Over the past few weeks, I have looked in some detail at remuneration planning for SME owners in the light of the changes to dividend taxation. Well, we should also consider how a pension fund might be incorporated into this planning and, if it can, whether and to what extent the pension fund can be tax-efficiently and NI-efficiently topped up by company contributions if money is drawn from it to replace remuneration. So, with all of that in mind, I would like to consider how the pension commencement lump sum can be used in remuneration strategies.
In doing this for Techlink Professional, the team examined the possibilities for those who have reached minimum pension age and who can, in theory, draw pension benefits to provide “income” and use company profits that would otherwise be remuneration in some other way, for example, to top up the depleted pension fund.
As an example, a 40 per cent taxpaying director with an existing pension fund could look to:
- Place £30,000 of pension fund into flexible drawdown;
- Draw £7,500 as PCLS, thereby giving themselves some tax-free “income”;
- Arrange for their company to make a pension contribution of £14,716, assuming an available annual allowance and no lifetime allowance constraints. As the table (right) shows, this figure equate to the cost of providing £7,500 of net pay.
The employer pension contribution would effectively replace about half of the PCLS entitlement that was used up in the exercise and increased the total pension fund by a net £7,216.
This sounds relatively simple, but there is a major bear trap to watch out for – recycling. The recycling rules are explained in detail in the HMRC Pensions Tax Manual (PTM)133810, and apply where:
(i)PCLS payments in excess of £7,500 are taken in any 12-month period; and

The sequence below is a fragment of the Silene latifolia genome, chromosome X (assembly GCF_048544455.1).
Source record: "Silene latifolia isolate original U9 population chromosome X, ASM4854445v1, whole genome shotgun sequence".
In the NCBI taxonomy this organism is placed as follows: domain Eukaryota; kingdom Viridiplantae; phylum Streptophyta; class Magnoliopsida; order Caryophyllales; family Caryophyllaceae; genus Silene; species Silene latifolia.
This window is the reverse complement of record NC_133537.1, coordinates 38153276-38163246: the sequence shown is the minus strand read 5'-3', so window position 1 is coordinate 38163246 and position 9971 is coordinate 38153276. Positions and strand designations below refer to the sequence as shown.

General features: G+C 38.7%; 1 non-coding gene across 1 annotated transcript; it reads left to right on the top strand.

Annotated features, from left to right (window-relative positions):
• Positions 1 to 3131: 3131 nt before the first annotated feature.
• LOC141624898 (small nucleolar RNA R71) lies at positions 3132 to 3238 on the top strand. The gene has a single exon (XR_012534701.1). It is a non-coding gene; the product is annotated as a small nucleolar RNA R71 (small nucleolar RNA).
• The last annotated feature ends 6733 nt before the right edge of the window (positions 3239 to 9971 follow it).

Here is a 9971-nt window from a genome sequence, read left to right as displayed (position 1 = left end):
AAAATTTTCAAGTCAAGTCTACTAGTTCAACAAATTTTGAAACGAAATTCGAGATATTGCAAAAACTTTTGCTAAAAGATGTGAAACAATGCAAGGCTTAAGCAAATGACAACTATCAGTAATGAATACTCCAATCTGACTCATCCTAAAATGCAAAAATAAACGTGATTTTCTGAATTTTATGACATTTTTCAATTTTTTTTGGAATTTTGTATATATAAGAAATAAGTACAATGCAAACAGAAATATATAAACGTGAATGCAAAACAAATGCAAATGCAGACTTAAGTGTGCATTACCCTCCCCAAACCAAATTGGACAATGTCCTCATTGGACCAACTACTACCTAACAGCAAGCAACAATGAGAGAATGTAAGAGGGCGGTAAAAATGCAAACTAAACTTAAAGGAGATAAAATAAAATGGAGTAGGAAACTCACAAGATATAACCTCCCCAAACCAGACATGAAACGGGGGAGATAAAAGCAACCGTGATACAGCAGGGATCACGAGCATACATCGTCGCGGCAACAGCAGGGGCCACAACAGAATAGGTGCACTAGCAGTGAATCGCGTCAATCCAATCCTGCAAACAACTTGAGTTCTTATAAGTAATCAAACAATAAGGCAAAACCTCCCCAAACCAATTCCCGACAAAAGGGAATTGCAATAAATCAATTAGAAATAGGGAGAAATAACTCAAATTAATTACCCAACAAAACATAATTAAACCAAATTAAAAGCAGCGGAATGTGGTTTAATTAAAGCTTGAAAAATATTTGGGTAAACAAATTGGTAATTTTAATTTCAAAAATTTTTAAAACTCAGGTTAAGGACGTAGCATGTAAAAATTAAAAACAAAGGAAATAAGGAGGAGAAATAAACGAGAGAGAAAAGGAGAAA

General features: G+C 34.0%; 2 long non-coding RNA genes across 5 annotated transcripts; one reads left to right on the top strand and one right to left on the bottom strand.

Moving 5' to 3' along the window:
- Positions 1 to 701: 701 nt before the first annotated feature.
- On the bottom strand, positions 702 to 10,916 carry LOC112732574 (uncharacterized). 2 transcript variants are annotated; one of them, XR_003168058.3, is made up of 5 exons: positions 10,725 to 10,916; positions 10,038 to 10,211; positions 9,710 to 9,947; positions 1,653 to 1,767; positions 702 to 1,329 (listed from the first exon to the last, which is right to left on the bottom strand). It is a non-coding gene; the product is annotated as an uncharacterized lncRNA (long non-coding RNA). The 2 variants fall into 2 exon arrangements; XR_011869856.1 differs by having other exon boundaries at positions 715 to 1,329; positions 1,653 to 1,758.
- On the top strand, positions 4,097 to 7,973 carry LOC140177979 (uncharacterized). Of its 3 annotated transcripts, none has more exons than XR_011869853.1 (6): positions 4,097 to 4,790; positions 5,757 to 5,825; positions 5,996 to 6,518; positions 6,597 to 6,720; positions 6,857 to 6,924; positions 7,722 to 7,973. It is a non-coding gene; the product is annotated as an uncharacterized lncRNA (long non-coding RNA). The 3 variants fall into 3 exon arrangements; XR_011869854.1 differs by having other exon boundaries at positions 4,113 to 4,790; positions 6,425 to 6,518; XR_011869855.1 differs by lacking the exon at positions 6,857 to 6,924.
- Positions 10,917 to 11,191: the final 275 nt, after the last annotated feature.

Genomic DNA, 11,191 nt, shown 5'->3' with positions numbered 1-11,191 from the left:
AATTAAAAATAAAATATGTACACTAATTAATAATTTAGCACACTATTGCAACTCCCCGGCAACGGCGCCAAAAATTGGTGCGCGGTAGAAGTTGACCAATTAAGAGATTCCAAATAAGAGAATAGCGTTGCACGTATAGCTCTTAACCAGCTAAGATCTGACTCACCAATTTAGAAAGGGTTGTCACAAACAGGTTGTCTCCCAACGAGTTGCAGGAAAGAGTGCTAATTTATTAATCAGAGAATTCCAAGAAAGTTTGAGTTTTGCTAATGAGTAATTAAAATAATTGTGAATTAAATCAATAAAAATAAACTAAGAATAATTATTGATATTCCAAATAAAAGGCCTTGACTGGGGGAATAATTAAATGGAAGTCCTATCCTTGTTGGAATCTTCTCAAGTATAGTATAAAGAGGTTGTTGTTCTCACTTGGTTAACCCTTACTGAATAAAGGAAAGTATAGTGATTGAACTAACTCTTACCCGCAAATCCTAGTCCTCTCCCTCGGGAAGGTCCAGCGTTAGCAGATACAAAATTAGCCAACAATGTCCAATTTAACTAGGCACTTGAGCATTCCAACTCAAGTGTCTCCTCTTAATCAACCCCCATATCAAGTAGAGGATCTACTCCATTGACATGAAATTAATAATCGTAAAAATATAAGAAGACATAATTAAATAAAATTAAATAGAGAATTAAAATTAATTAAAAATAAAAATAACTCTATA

(ii) “Because of the lump sum” there has been “a significant increase in contributions”. PTM133830 explains the HMRC criteria for “a significant increase”. Broadly speaking, this is an increase of over 30 per cent on a cumulative basis in total (employer and employee) contributions over a five tax year time period that covers:
a: The tax year in which an individual takes a PCLS “with the intention of using it to make significantly increased contributions to a registered pension scheme”, whether directly or indirectly;
b: The two tax years immediately preceding the tax year in which the individual took the PCLS; and
c: The two tax years immediately following the tax year in which the individual took the PCLS.
PTM133810 has a section on “Circumstances where the recycling rules do not apply”, which states:
“An individual might pay significantly greater contributions as part of normal retirement planning and might simply fund those contributions from the sale of investments, deductions from salary, salary sacrifice, redundancy sacrifice or from existing savings. A pension commencement lump sum might be an integral aspect of the increased contributions in that one of the reasons for increasing contributions is to receive a larger lump sum.
The recycling rule will not apply in these circumstances unless the individual intended to use that pension commencement lump sum as the means of making those increased contributions, whether in a direct or indirect way.”
One way to sidestep the recycling issue is to stick to the £7,500 per 12-month limit. Another obvious tack is to avoid the 30 per cent and above overall contribution increase. The latter option may not be as much of a constraint as it seems, given that the annual allowance is £40,000, which implies that if regular contributions are over £30,770, an increase above 30 per cent would have to rely upon carry forward to avoid an annual allowance charge.
A more radical approach, which is open to those with a range of pension plans, is to take advantage of the “small pots” rule. I will consider this next week.
Tony Wickenden is joint managing director of Technical Connection. You can find him Tweeting @tecconn